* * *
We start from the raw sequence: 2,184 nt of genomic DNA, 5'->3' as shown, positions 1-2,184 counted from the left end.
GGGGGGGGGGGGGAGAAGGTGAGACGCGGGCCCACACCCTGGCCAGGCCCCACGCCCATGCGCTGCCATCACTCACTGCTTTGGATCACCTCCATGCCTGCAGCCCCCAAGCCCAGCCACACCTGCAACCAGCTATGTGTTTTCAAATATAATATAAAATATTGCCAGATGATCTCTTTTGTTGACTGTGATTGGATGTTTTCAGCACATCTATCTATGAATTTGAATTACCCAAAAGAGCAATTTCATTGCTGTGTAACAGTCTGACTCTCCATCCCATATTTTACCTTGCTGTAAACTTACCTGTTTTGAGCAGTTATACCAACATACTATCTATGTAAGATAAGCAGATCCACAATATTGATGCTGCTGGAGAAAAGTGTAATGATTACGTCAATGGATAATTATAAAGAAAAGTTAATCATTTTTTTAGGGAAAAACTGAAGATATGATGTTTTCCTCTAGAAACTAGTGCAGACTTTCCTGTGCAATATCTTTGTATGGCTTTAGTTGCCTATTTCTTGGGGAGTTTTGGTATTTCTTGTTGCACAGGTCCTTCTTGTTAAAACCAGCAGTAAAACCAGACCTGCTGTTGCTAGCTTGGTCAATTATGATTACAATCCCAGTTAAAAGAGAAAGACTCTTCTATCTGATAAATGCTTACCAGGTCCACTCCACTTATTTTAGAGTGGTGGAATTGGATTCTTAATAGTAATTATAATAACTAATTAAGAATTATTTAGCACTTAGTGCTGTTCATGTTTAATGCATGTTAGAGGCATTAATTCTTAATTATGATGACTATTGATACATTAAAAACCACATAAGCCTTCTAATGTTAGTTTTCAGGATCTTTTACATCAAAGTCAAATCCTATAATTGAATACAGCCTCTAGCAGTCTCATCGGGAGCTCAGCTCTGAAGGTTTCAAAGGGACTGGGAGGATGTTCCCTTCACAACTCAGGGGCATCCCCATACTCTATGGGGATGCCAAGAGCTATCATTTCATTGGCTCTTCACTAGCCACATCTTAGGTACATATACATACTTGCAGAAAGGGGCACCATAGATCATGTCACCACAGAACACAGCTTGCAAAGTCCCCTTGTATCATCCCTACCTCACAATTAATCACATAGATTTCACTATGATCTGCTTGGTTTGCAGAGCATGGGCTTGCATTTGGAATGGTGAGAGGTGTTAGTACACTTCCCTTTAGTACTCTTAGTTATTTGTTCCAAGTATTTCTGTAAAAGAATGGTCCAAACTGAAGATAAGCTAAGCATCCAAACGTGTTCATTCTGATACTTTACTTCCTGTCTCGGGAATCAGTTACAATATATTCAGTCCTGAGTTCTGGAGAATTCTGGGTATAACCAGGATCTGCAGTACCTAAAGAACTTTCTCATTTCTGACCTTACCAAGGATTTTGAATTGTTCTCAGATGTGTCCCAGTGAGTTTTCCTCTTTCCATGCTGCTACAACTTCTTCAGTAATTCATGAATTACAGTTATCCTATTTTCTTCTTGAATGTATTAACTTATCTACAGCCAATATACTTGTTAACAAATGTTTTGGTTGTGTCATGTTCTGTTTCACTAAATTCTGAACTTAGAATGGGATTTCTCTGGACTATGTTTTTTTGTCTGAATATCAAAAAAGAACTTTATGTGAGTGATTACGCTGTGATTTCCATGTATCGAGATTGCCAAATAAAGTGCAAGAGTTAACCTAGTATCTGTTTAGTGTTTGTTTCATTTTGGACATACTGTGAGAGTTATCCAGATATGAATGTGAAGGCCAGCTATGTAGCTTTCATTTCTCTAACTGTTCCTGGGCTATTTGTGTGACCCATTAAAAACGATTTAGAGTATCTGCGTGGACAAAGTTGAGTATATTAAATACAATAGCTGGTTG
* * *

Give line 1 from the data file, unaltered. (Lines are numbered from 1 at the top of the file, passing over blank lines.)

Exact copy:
We start from the raw sequence: 2,184 nt of genomic DNA, 5'->3' as shown, positions 1-2,184 counted from the left end.